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Prostate Cancer: Assessments of Intensity-Modulated Radiation Therapy from Two Brachytherapists

Hyer, Richard

doi: 10.1097/01.COT.0000294685.87089.db

CHICAGO—Intensity-modulated radiation therapy (IMRT) is a clean, quick, noninvasive, and accurate way to treat prostate cancer. It can spare sensitive bladder and small bowel tissue, and the pubic arch interference that is such an issue with brachytherapy presents no problem for radiation.

So said Juanita Crook, MD, Professor of Radiation Oncology at the University of Toronto and Head of the Prostate Brachytherapy Program at Princess Margaret Hospital, speaking here at the 10th Annual Windy City “Shoot-Out” about controversies about early-stage prostate cancer.

The other speaker in the session, though, Steven Kurtzman, MD, Director of Brachytherapy at Western Radiation Oncology in San Mateo, CA, was less enthusiastic.

“I feel there is no better conformal radiation treatment than good brachytherapy,” he said. He granted, though, that IMRT could be non-invasive, result in less short-term urinary morbidity, and was a “one size fits all” treatment.

IMRT uses non-uniform beam intensities to tailor a dose to the irregular volume of the cancer or irregular target. This has obvious advantages in prostate cancer, where disease distribution is not uniform.



“I'm sure my colleague is going to tell you that brachytherapy is the best way of getting a high dose into the prostate, but with dose escalation, you can achieve with IMRT a very definitive benefit in terms of biochemical relapse and survival.” Dose is also an independent predictor of biochemical relapse-free survival.

Technical improvements to this modality have decreased the rectal toxicity that used to be a problem,” Dr. Crook said. “With IMRT you get rectal-wall sparing right up through the high-dose range, and that's what makes it safe at these doses.”

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Consequences of Brachytherapy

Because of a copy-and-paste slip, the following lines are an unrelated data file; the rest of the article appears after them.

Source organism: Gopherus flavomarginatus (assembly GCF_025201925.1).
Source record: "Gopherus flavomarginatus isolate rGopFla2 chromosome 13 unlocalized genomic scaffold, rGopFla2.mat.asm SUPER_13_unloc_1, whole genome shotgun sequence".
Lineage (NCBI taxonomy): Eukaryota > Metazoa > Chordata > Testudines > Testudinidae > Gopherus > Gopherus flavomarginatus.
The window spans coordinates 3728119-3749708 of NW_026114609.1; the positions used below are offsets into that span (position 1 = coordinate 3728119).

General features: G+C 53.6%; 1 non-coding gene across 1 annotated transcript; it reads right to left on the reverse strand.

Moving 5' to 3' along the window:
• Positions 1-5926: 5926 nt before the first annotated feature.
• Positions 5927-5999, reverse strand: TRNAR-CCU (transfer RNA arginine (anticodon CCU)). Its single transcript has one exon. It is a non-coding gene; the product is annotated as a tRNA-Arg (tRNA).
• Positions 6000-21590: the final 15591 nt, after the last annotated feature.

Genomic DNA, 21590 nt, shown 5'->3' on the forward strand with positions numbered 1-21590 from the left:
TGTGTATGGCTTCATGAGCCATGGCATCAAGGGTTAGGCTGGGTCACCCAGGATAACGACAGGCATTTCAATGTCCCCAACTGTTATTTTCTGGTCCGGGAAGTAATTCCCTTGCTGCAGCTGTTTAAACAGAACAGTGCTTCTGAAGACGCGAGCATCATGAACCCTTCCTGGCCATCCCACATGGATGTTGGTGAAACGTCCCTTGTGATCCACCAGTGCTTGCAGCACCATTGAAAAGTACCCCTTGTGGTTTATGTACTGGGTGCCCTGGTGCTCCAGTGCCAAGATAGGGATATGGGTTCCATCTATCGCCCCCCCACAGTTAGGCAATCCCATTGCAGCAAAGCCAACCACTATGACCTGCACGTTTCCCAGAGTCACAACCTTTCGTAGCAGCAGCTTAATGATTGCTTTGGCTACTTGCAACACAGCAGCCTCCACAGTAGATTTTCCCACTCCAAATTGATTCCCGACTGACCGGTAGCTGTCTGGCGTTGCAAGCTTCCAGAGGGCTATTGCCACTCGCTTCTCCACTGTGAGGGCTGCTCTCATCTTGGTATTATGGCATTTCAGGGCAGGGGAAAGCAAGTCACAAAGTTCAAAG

Brachytherapy is not without consequences, including high rates of urinary retention, she said. “You don't see anywhere near this urinary toxicity with IMRT.”

The state of the art in brachytherapy, Dr. Kurtzman said, is transperineal and ultrasound-guided, using intraoperative computer-based dosimetry. The treatment is capable of curing prostate cancer while reducing the morbidity long associated with all definitive prostate cancer treatments.

“Brachytherapy allows for highly conformal dose delivery,” he said. “It is convenient and tolerable, and data show excellent outcomes.”

He allowed that it is an invasive procedure requiring anesthesia and often results in increased short-term urinary morbidity. Brachytherapy also requires a skilled operator, “but, in many ways it is easier to master than IMRT,” he said.

A patient receiving IMRT could conceivably require daily weekday treatment for eight or more weeks, Dr. Kurtzman said, whereas brachytherapy is done in one sitting. “It is not an ongoing process with a lot of opportunities for error.”

The future of brachytherapy may involve new isotopes such as Cesium-131, he added. Cs131 has a 9.7-day half-life with a desired dose of 100 Gy. Dr. Kurtzman said that it is not yet clear whether this will change the side-effect profile.

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Dr. Crook's Rebuttal

“I enjoyed your talk, and I've used many of your arguments myself many times,” Dr. Crook said after Dr. Kurtzman's presentation. “I do agree that there's no better conformal therapy than well-performed brachytherapy.”

In a later interview, Dr. Crook noted that brachytherapy represented the majority of her practice and that IMRT requires a team approach and is expensive; the greatest strength, she said, is its ability to shape isodose curves.

It was not known whether brachytherapy is sufficient for intermediate-risk disease or whether it should be combined with external-beam, she said. She recommended dose-escalated IMRT of 78 to 80 Gy and said that IMRT is the treatment of choice for high-risk prostate cancer.

© 2005 Lippincott Williams & Wilkins, Inc.
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